The Carpinteria Planning Commission met with the Architectural Review Board on Monday to discuss the plan for a three-story, mixed-use building that would include apartments and commercial businesses.
Architects from the project presented the report, and the meeting opened for public comment.
The project at 4745 Carpinteria Ave. would be made up of a 24-unit, 26,400-square-foot, two-story apartment complex on top of a ground-level, 22,500-square-foot concrete parking structure, plus a 6,000-square-foot, two-story commercial building facing Carpinteria Avenue. There would be a courtyard in the center of the project. The building would be 36 feet tall.
According to the staff report, businesses on the street-facing side of the property must be able to serve the community, not to conduct private business. This section, located in the northern region of the property, would be reserved for “visitor-servicing” businesses, meaning they must be open to and in service of the public, such as a restaurant, a retail store or an art gallery. Private businesses such as office space would not be appropriate for the location.
The residential part of the project would be two stories, on top of the parking lot, consisting of 24 apartment units — 13 one-bedroom units and 11 two-bedroom units, ranging from about 960 square feet to 1,600 square feet.
There would be 59 parking spaces for the project, most of which would be located in the covered parking garage, with 10 of the 59 spaces on Ninth Street. The parking garage would have driveway access from Carpinteria Avenue and Ninth Street.
The project has several shortcomings where it does not yet meet the city’s zoning requirements. They have to do with the buildings’ height, allotted parking spaces and the number of housing units.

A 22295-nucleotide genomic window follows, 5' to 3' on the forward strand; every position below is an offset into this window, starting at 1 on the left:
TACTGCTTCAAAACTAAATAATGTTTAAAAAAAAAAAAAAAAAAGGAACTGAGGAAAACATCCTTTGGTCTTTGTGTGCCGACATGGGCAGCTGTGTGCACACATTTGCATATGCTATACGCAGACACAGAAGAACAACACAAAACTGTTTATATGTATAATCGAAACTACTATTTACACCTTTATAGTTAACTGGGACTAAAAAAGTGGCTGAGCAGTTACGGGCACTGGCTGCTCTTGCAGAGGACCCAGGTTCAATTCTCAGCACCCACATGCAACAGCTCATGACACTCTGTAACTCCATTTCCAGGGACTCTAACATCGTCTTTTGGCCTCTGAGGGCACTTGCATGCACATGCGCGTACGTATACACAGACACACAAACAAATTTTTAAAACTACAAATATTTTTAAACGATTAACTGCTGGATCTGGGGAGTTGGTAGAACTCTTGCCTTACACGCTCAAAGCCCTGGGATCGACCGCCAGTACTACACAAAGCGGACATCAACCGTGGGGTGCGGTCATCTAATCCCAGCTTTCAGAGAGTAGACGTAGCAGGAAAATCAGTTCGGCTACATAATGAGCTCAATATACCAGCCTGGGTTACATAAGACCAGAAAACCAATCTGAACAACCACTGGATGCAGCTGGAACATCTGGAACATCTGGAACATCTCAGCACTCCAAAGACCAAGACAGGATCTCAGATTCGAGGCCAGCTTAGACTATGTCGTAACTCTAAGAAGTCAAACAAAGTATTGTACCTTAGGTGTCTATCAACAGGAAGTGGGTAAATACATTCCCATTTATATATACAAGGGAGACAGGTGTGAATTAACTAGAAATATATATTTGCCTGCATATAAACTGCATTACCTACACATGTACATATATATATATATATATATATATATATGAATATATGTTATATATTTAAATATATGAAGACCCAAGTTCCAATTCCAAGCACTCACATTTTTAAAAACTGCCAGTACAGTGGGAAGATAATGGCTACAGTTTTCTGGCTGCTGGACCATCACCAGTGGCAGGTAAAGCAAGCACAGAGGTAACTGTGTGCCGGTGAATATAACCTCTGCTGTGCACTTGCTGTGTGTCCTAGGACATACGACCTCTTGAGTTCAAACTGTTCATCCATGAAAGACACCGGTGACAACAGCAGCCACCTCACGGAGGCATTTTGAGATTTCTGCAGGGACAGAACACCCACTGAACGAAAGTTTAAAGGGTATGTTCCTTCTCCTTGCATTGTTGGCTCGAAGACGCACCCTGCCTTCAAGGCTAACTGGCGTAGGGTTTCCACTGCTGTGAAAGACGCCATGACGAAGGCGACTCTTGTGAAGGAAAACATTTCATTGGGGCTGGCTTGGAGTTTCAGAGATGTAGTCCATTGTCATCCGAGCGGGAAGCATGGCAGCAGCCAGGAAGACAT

The city limits buildings to no taller than 30 feet, and current plans have the building at 36 feet. Additionally, the city requires a minimum of 70 parking spaces for the project given the number of units and businesses, and the project calls for 59.
Additionally, for the zone, the city does not allow planned residential developments to make up more that 50% of the allotted zone coverage, which would be about 1,400 square feet. The project’s residential buildings would take up 77% of the space, about 5,500 square feet.
To account for the project not meeting the city’s requirements, it would operate under California’s Density Bonus Law, which allows for various concessions under a city’s zoning laws, provided that a certain amount of the housing units are reserved for very low- to moderate-income households for a proposed period of time.
The proposal offers three options for how the city could go about zoning.
Option 1: Set aside six units for sale to moderate-income households making 80% to 120% of the area median income.
Option 2: Set aside three low-income households making 50% to 80% of the area median income.
Option 3: Set aside two units for very-low-income households 50% or lower of the area median income.
Comments from the general public expressed concern about the parking spaces as well as the building’s height blocking the view of the mountain. One voiced concern about the proposal straying too far from the city’s allowances.
The city’s next Architectural Review Board meeting is scheduled for Jan. 12.